Three days passed on, and John having heard his father tell his mother he was going on a voyage, begged very hard to go with him. At first his father refused; but as John still begged for permission, he at last gave consent. When night came, John, bidding his mother good bye, set off with his father to the place where the boat lay at anchor. Here he found the men husily engaged in preparing for the voyage. As it was late and John was tired with his long walk, his father took and lifted him into a hammock, and he was soon fast asleep.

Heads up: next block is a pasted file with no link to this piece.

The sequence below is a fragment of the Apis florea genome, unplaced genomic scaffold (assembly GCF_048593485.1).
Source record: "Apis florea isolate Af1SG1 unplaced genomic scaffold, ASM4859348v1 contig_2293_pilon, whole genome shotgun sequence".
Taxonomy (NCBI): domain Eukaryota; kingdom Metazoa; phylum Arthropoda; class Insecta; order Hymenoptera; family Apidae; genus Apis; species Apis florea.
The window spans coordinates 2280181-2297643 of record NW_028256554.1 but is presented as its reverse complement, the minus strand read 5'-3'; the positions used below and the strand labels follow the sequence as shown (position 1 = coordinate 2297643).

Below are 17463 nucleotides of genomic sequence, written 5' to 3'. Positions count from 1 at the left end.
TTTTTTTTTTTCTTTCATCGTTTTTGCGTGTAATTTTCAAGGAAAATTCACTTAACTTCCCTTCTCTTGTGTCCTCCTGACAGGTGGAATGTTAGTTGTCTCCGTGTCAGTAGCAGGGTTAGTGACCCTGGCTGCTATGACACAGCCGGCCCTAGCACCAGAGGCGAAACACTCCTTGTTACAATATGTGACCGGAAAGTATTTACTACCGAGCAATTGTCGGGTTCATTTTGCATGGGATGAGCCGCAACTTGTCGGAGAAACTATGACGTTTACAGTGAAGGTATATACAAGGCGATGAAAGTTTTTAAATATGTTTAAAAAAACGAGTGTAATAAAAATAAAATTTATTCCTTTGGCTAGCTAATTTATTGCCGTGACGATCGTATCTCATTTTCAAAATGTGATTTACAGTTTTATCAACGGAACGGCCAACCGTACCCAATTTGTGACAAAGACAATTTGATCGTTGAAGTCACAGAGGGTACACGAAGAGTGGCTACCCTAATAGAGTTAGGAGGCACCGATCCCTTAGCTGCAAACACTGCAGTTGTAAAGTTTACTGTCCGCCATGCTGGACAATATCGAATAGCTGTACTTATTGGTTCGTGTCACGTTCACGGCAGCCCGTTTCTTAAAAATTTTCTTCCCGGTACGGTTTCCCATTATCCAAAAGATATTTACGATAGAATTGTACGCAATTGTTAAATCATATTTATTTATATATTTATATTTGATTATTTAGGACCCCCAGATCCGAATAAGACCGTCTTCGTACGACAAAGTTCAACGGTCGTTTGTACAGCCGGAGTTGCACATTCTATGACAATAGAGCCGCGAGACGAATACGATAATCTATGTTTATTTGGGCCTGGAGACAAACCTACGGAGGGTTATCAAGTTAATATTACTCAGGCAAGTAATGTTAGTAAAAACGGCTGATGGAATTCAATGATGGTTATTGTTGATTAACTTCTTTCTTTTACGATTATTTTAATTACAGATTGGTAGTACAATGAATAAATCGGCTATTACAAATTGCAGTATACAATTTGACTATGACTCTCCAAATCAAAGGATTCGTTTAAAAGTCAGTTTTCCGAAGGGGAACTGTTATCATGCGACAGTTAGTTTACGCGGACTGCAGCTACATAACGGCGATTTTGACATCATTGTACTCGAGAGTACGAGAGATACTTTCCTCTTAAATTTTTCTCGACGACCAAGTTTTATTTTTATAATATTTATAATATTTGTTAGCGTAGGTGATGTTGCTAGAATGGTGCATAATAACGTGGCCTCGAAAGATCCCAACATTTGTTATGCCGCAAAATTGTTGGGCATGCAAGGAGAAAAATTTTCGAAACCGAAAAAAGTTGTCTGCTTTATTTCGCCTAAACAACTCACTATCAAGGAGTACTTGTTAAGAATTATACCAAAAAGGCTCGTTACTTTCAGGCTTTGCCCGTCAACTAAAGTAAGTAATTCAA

When he awoke the next morning he found himself sailing over the wide blue sea, with no land in sight. For hours he leaned over the boat's side and watched the fishes as they rose to the surface or pursued each other through the waters. His father took but little notice of him, and he was left alone to amuse himself as he could; fortunately for him, one of the men had taken a dog on board with the odd name of “Bung.” Between John and the dog there soon sprung up a mutual friendship, which passed the time away pleasantly. At length they arrived in sight of Holland, and were very soon at Amsterdam. While the crew were busily engaged in making purchases, John and his companion rambled about this large and curious town, which has three main streets, each of which has a canal running through it, with rows of trees on one side, and a very wide. carriage road on the other side. Nearly a quarter of a million of people live in